Hematology Oncology fellows at Montefiore Medical Center and the Albert Einstein College of Medicine receive an exceptional education in the methodology, execution, and interpretation of studies through rigorous clinical and basic research training. Since its establishment in 1959, our fellowship program has distinguished itself with greater emphasis on active clinical research than most other institutions. Under the supervision and mentorship of a faculty of nearly 30 experts, this intense investigative foundation prepares fellows to participate in and lead effective research teams and become outstanding academic and clinical practice leaders.
Clinical and Basic Research Opportunities
Fellows may choose from a broad spectrum of cutting-edge clinical and basic hematology and oncology research endeavors. Some areas of focus include: colon cancer (basic oncology to new prevention strategies and therapies), breast and lung cancer, phase 1 studies on malignancies, thrombosis, hemoglobinopathy, stem cell biology and molecular biology, TTP, von Willebrand's disease, red cell membrane defects, malaria, cellular cation transportation, lymphocyte biology, and MDS.
Our Thrombosis and Sickle Cell Programs and Cancer Center have greatly enhanced fellows' research projects for the past 30 years, resulting in a myriad of new developments in diagnostic techniques, medications, procedures, and healthcare discoveries. The Thrombosis Center houses one of the largest thrombosis prevention treatment programs in the nation, the Sickle Cell Program is one of only 10 centers across the country supported by the NIH, and the Cancer Center, which receives NCI funding, is a nationally-recognized resource site for various pilot studies that advance to cooperative group clinical trials. More than 400 patients are accrued each year to participate in clinical trials.
Additionally, our Cancer Center programs span a wide range of basic and translational research fields. Programs encompass: the immune system, viruses in cancer, tumor cell membranes at the biochemical, molecular, and functional levels, cell growth at the levels of membrane receptors and downstream signaling molecules and transcription. We also have translational research programs in anticancer drug development that employ structural biology technologies to target novel protein sites.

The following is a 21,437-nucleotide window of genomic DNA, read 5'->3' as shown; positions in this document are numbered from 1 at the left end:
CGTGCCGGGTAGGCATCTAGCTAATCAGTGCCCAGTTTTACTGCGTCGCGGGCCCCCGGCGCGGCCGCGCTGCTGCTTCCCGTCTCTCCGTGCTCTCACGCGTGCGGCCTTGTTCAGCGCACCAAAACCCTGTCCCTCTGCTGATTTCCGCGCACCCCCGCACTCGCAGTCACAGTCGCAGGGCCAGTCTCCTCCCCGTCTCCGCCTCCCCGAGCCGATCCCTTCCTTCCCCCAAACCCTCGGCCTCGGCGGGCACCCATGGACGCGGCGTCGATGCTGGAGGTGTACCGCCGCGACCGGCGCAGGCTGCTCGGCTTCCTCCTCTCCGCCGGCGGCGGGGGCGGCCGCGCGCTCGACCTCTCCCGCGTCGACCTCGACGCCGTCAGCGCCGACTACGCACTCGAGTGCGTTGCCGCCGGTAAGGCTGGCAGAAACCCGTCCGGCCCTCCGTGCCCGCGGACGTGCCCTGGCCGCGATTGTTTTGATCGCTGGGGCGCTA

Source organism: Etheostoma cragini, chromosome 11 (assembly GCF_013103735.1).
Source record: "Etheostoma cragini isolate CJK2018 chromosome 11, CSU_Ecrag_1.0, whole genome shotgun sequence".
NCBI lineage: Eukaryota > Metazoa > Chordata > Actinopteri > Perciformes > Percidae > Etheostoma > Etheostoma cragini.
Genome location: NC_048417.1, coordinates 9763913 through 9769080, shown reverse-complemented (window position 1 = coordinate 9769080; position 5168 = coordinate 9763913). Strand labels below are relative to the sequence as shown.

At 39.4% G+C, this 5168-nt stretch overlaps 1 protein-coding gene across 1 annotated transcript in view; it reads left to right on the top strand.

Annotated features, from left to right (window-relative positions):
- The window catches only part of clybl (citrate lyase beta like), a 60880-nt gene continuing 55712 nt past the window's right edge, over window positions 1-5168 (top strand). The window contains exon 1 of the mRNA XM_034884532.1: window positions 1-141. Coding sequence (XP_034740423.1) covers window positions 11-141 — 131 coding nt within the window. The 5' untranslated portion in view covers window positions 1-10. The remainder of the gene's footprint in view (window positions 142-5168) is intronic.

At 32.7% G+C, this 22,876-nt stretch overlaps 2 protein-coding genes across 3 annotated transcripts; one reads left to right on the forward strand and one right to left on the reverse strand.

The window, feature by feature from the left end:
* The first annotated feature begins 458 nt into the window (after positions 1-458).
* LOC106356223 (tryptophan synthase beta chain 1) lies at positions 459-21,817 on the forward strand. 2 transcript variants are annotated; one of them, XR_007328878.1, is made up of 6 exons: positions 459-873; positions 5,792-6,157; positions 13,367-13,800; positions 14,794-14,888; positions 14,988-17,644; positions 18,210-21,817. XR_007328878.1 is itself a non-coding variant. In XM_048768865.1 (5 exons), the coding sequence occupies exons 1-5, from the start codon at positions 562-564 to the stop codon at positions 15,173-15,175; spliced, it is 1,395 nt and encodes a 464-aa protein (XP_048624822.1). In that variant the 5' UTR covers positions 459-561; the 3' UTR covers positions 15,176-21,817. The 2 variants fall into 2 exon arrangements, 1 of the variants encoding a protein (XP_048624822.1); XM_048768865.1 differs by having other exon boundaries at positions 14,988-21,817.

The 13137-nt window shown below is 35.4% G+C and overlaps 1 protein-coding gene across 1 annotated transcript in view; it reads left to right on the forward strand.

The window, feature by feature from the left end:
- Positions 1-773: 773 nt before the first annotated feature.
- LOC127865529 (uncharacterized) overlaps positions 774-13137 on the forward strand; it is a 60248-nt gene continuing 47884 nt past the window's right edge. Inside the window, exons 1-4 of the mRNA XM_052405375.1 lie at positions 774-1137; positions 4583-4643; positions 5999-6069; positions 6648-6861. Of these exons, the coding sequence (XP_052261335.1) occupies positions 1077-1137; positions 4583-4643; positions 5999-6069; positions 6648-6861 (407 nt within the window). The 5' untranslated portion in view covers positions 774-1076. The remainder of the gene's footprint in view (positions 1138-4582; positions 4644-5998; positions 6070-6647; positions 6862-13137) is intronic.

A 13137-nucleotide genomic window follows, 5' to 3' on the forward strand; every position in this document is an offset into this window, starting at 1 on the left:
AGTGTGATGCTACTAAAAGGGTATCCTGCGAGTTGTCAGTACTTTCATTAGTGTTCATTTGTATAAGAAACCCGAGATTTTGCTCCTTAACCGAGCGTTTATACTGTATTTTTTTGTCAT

Each fellow completes two projects during his or her training period:
- Clinical Seminar: All fellows are required to present a seminar between September-June of their final year based on a scholarly literature review of a specific topic of their choosing that will be presented to Hematology Oncology Grand Rounds. Faculty members are available to provide direction.
- Clinical or Laboratory Research Project: All fellows are strongly encouraged to engage in at least one clinical or laboratory research project that will ideally culminate into an oral presentation first delivered to faculty and peers, then at a national or regional meeting as a poster or oral presentation.
Our faculty is available to assist fellows in customizing a training program that meets their individual goals. We are please to report that the fellows' diligent research have produced multiple young investigator awards over the past several years.
Lectures and Conferences
The research experience is augmented by lectures and core conferences, including weekly multidisciplinary tumor board meetings, which enable fellows to participate in new patient cases, review pathology and radiographic studies, and discuss the management for each. Attendance is mandatory at our Oncology Core Conferences for fellows on an oncology rotation and at our Hematology Core Conferences for those on a hematology rotation. Likewise, attendance at the following core and clinical case conferences is required for fellows conducting specific rotations:
Core Conferences (and their frequency)
- Grand Rounds
- Hematology Grand Rounds (weekly)
- Oncology Grand Rounds (weekly)
- Journal Clubs
- Hematology Journal Club (every 2 weeks)
- Oncology Journal Club (every month)
- Oncology Clinical Research Conference (monthly)
Hematology Thrombosis Seminar (every two weeks)
- Oncology Basic Science Conference (monthly directed by Dr. Amit Verma)
- Joint Hematology/Oncology Conference (6 times year)
Other Clinical Case Conferences
- Liver — GI Tumor Board (every week)
- Thoracic oncology Tumor board (weekly)
- Head & Neck Cancer Tumor Board (weekly)
- Breast Tumor board (weekly)
- Leukemia-Lymphoma Conference (every 2 weeks)
- New case conference (weekly)
- Faculty Interesting Case Conference (every 2 weeks)
- Fellow Interesting Case Conference (every 2 weeks)
- Coagulation Case Conference (every 2 weeks)
- Red Cell Case Conference (every 2 weeks)
- Transfusion Medicine Conference (every 2 weeks)
- Hematopathology Conference (every two weeks)
- Morphology Conference (weekly)
We also have a formal curriculum addressing ethical, medico-legal, and socioeconomic issues integrated into the program. The principal components include: core lectures, psychosocial oncology rounds, pain management and palliative care lectures, and routine discussions with social workers, and instruction on blood product approval protocols.